1970s / 1980s / Driven daily / Honda / Japanese

Driven daily: Honda Accord (mk1)

sf-honda-accord-1We photographed this first-gen Honda Accord on the streets of San Francisco, California. Likely a 1979 model, it appears to have spent a significant amount of its life within a stone’s throw of the Pacific Ocean. The salty air ravages car bodies year-round and can have worse effects over time than salty roads in mountainous climates by creating rust holes in odd and unexpected places.

This Accord stuck out like a sore thumb in the mass of family-friendly crossovers and late-model European cars by blurring the line between patina and neglect. It has outlived all of its bumper stickers and every single body panel has been attacked by rust – even the roof, which is a fairly uncommon sight.

In spite of its rather rough shape, the Accord wears a current registration sticker, indicating that it still gets through California’s strict safety and emission tests.

First-gen Accords sold in the United States were powered by a Compound Vortex-Controlled Combustion (CVCC) four-cylinder engine that aimed to reduce tailpipe emissions. 1979 examples were powered by a 1.8-liter that sent 72 horsepower and 94 lb-ft. of torque to the front wheels.

5 thoughts on “Driven daily: Honda Accord (mk1)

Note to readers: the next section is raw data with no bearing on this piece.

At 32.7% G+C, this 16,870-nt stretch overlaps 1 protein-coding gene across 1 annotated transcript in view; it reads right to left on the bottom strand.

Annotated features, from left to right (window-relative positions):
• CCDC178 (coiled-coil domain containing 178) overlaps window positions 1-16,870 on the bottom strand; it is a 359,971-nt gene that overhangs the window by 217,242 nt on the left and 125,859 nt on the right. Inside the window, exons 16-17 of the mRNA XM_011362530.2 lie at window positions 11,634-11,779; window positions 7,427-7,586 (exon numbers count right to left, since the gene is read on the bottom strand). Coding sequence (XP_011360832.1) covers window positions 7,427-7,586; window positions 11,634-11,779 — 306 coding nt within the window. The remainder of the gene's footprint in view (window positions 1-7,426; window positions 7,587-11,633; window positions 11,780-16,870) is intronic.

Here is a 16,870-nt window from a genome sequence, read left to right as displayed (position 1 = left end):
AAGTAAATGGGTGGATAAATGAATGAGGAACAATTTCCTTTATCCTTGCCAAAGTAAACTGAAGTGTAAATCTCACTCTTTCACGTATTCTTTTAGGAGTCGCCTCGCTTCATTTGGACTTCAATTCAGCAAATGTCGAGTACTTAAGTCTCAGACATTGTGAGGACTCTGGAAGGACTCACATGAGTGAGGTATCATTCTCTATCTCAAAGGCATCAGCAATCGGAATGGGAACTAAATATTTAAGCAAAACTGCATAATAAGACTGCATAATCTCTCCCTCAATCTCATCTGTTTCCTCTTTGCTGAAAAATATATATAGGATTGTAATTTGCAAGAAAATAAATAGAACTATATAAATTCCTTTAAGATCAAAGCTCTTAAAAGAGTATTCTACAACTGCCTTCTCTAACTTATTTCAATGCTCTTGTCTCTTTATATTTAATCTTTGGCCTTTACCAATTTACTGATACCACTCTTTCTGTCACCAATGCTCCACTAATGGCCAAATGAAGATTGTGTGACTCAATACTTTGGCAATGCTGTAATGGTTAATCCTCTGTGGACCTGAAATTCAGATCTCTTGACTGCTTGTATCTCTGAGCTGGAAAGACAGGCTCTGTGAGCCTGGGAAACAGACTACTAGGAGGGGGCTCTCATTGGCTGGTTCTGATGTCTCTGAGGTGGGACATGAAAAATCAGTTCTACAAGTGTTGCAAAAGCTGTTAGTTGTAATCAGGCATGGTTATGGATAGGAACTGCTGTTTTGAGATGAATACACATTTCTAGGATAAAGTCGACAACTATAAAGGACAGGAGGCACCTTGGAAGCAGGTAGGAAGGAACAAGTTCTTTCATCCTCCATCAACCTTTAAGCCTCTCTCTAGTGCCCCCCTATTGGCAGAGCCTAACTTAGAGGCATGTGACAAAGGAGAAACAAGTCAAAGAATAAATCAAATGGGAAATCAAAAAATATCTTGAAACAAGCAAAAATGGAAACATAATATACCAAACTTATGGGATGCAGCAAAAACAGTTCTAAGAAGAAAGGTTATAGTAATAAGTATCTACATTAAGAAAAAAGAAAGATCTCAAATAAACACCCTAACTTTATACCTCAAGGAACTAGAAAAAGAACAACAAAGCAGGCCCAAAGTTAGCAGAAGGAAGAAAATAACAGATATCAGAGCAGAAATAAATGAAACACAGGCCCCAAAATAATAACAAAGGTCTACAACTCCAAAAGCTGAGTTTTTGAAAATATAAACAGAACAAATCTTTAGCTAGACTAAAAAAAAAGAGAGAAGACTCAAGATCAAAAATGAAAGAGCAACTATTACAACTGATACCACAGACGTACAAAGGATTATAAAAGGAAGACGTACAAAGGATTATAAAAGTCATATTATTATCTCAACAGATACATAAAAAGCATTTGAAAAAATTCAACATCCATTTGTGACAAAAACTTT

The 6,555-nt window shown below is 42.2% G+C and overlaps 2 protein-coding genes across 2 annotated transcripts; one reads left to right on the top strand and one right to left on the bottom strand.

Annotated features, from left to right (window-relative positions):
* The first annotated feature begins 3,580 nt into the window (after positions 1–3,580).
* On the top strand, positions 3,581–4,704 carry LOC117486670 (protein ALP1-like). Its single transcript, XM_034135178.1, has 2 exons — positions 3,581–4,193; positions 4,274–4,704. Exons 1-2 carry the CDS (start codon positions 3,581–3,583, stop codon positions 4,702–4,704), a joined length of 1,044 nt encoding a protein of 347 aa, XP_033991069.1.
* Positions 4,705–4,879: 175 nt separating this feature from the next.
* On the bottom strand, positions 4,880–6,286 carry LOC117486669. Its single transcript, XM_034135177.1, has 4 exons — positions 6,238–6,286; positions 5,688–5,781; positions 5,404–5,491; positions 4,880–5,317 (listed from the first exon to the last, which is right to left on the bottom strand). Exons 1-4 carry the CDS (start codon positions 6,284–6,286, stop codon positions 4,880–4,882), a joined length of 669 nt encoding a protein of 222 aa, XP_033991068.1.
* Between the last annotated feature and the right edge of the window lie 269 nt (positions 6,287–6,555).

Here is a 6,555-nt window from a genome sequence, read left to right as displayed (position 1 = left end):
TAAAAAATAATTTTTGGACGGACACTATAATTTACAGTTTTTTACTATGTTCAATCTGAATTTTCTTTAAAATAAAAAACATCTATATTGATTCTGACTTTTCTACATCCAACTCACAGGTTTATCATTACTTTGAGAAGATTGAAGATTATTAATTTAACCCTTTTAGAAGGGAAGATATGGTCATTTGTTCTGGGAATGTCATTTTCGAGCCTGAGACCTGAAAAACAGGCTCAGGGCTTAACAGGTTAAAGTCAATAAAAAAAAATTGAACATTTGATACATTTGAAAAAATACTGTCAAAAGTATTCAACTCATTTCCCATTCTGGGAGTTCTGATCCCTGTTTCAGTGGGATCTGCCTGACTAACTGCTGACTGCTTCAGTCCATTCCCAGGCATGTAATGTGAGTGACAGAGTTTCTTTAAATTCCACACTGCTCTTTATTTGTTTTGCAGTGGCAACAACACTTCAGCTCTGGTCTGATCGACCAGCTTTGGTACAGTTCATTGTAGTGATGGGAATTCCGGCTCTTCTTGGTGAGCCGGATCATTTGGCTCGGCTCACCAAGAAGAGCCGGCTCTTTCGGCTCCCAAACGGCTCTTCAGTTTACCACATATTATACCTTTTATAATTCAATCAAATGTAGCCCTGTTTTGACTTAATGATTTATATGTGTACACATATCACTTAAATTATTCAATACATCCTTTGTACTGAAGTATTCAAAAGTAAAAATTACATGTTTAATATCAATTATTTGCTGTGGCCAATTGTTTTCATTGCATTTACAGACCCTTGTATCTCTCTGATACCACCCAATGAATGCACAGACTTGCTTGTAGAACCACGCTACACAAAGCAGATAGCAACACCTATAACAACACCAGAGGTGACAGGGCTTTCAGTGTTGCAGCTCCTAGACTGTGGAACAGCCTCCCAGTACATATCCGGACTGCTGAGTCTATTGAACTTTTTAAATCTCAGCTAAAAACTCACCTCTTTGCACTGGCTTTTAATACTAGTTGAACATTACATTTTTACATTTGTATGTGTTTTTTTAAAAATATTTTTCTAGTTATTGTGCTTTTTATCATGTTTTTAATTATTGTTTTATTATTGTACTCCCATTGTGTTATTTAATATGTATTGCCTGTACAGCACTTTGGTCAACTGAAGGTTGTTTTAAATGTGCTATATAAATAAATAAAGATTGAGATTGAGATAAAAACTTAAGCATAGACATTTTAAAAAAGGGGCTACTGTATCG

1. This reminds me so much of my brother’s old blue Camry. I forget what year it is but it’s still chugging along! If you saw it, you’d think who the heck would ever want THAT car but it’s actually been stolen twice in recent years. I’m sure the neighbors think it’s an eyesore and wish the police hadn’t been able to recover it!

  2. Mi 1980 Accord is in worst shape than this one, the rear fenders have completely gone by rust and has been painted OVER all the rust just to avoid it to grow even more. Is an amazingly good dayly driver and everything works excelllent. I just drive it around to see the surprised faces of bystanders.

  3. Does CA require emissions testing on old cars? Having owned a ’76 & ’77 Accord, I happen to know the CVCC maintenance included valve adjustments every 30k miles. I tried skipping once and the car started blowing blue oily smoke. You’d think the cost of a valve adjustment would be greater than the entire car in this feature…

  4. Pingback: Open mic: What’s the roughest daily driver you’ve ever had? | Ran When Parked

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